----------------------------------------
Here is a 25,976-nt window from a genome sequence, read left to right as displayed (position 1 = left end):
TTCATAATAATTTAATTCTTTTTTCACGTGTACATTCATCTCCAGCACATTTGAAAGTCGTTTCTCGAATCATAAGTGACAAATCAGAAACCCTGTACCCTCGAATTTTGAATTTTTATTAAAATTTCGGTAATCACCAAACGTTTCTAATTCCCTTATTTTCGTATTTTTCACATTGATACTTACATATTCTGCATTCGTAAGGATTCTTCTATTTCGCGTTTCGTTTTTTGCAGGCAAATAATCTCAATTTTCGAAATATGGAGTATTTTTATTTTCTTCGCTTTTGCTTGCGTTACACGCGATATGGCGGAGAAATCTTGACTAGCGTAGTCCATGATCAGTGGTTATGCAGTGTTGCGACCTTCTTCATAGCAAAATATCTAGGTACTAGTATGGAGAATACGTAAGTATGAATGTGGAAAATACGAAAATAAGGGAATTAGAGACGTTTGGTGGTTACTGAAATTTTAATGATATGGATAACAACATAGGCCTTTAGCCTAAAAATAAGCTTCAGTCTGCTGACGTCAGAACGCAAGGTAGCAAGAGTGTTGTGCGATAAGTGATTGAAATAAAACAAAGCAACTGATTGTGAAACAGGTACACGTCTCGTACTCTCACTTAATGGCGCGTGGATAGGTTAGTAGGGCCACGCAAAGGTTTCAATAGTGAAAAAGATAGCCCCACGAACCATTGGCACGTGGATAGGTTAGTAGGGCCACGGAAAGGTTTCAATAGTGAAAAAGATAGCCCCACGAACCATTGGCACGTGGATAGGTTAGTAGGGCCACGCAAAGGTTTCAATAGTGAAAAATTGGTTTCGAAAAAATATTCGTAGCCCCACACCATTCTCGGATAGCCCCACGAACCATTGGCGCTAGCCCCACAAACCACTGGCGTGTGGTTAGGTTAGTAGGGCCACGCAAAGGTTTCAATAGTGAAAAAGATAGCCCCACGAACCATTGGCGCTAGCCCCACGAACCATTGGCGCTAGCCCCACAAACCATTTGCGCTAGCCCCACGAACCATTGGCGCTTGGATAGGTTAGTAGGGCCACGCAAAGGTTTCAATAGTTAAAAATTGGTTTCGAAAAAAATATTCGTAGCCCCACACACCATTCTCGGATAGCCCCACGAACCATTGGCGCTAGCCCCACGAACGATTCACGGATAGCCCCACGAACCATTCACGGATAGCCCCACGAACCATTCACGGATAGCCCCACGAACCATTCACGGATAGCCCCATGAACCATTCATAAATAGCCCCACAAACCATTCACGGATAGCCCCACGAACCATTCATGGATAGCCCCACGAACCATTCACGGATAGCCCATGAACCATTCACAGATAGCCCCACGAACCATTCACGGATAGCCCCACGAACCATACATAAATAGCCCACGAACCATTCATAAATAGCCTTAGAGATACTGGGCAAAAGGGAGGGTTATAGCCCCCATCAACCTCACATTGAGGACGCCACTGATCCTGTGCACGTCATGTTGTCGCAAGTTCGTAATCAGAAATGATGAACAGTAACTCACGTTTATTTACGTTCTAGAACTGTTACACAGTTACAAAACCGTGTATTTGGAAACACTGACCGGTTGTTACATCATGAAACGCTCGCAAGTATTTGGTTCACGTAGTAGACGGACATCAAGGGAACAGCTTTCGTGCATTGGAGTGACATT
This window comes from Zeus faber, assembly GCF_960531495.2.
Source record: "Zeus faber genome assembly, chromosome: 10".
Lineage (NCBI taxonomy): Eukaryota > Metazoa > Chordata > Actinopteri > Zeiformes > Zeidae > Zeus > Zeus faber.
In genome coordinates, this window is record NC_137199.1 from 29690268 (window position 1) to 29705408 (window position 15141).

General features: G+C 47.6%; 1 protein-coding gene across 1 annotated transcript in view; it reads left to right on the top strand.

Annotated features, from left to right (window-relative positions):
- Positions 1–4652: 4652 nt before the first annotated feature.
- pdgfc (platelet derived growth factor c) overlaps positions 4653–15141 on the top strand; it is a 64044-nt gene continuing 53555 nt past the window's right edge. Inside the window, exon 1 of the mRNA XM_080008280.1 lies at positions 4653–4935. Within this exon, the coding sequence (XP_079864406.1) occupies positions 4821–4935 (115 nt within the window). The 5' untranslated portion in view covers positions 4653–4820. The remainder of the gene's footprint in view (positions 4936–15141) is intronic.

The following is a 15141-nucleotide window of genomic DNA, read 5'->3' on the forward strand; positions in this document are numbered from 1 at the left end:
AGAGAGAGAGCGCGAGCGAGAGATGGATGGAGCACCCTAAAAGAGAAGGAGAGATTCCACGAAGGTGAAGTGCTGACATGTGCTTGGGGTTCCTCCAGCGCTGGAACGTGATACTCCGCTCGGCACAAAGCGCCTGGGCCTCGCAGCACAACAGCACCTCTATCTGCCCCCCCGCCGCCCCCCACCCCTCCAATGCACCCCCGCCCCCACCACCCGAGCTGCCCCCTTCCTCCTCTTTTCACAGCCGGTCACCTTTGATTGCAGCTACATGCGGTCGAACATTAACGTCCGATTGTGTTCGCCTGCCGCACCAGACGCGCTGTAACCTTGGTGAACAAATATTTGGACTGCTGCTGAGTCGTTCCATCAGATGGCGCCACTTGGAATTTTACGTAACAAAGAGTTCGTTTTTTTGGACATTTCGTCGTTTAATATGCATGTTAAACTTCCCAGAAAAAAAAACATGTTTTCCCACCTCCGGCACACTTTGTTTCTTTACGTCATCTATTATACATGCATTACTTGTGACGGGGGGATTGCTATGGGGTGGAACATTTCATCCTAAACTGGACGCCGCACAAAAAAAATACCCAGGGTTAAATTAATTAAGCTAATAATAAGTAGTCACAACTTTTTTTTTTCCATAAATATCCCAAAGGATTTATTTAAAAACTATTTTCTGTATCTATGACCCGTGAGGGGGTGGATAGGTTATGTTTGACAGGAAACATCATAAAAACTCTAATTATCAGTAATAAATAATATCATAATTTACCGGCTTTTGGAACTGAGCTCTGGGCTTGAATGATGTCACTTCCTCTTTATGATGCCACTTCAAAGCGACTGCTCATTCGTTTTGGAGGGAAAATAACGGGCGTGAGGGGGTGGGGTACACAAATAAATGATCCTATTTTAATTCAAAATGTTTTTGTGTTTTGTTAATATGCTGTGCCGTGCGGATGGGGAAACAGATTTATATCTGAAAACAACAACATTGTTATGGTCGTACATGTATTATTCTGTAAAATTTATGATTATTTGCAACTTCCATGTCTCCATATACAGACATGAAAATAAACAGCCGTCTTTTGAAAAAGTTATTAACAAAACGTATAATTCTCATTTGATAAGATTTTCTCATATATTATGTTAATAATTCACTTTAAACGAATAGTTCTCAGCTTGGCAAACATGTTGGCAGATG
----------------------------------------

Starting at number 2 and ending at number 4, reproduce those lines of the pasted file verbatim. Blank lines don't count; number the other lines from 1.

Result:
TTCATAATAATTTAATTCTTTTTTCACGTGTACATTCATCTCCAGCACATTTGAAAGTCGTTTCTCGAATCATAAGTGACAAATCAGAAACCCTGTACCCTCGAATTTTGAATTTTTATTAAAATTTCGGTAATCACCAAACGTTTCTAATTCCCTTATTTTCGTATTTTTCACATTGATACTTACATATTCTGCATTCGTAAGGATTCTTCTATTTCGCGTTTCGTTTTTTGCAGGCAAATAATCTCAATTTTCGAAATATGGAGTATTTTTATTTTCTTCGCTTTTGCTTGCGTTACACGCGATATGGCGGAGAAATCTTGACTAGCGTAGTCCATGATCAGTGGTTATGCAGTGTTGCGACCTTCTTCATAGCAAAATATCTAGGTACTAGTATGGAGAATACGTAAGTATGAATGTGGAAAATACGAAAATAAGGGAATTAGAGACGTTTGGTGGTTACTGAAATTTTAATGATATGGATAACAACATAGGCCTTTAGCCTAAAAATAAGCTTCAGTCTGCTGACGTCAGAACGCAAGGTAGCAAGAGTGTTGTGCGATAAGTGATTGAAATAAAACAAAGCAACTGATTGTGAAACAGGTACACGTCTCGTACTCTCACTTAATGGCGCGTGGATAGGTTAGTAGGGCCACGCAAAGGTTTCAATAGTGAAAAAGATAGCCCCACGAACCATTGGCACGTGGATAGGTTAGTAGGGCCACGGAAAGGTTTCAATAGTGAAAAAGATAGCCCCACGAACCATTGGCACGTGGATAGGTTAGTAGGGCCACGCAAAGGTTTCAATAGTGAAAAATTGGTTTCGAAAAAATATTCGTAGCCCCACACCATTCTCGGATAGCCCCACGAACCATTGGCGCTAGCCCCACAAACCACTGGCGTGTGGTTAGGTTAGTAGGGCCACGCAAAGGTTTCAATAGTGAAAAAGATAGCCCCACGAACCATTGGCGCTAGCCCCACGAACCATTGGCGCTAGCCCCACAAACCATTTGCGCTAGCCCCACGAACCATTGGCGCTTGGATAGGTTAGTAGGGCCACGCAAAGGTTTCAATAGTTAAAAATTGGTTTCGAAAAAAATATTCGTAGCCCCACACACCATTCTCGGATAGCCCCACGAACCATTGGCGCTAGCCCCACGAACGATTCACGGATAGCCCCACGAACCATTCACGGATAGCCCCACGAACCATTCACGGATAGCCCCACGAACCATTCACGGATAGCCCCATGAACCATTCATAAATAGCCCCACAAACCATTCACGGATAGCCCCACGAACCATTCATGGATAGCCCCACGAACCATTCACGGATAGCCCATGAACCATTCACAGATAGCCCCACGAACCATTCACGGATAGCCCCACGAACCATACATAAATAGCCCACGAACCATTCATAAATAGCCTTAGAGATACTGGGCAAAAGGGAGGGTTATAGCCCCCATCAACCTCACATTGAGGACGCCACTGATCCTGTGCACGTCATGTTGTCGCAAGTTCGTAATCAGAAATGATGAACAGTAACTCACGTTTATTTACGTTCTAGAACTGTTACACAGTTACAAAACCGTGTATTTGGAAACACTGACCGGTTGTTACATCATGAAACGCTCGCAAGTATTTGGTTCACGTAGTAGACGGACATCAAGGGAACAGCTTTCGTGCATTGGAGTGACATT
This window comes from Zeus faber, assembly GCF_960531495.2.
Source record: "Zeus faber genome assembly, chromosome: 10".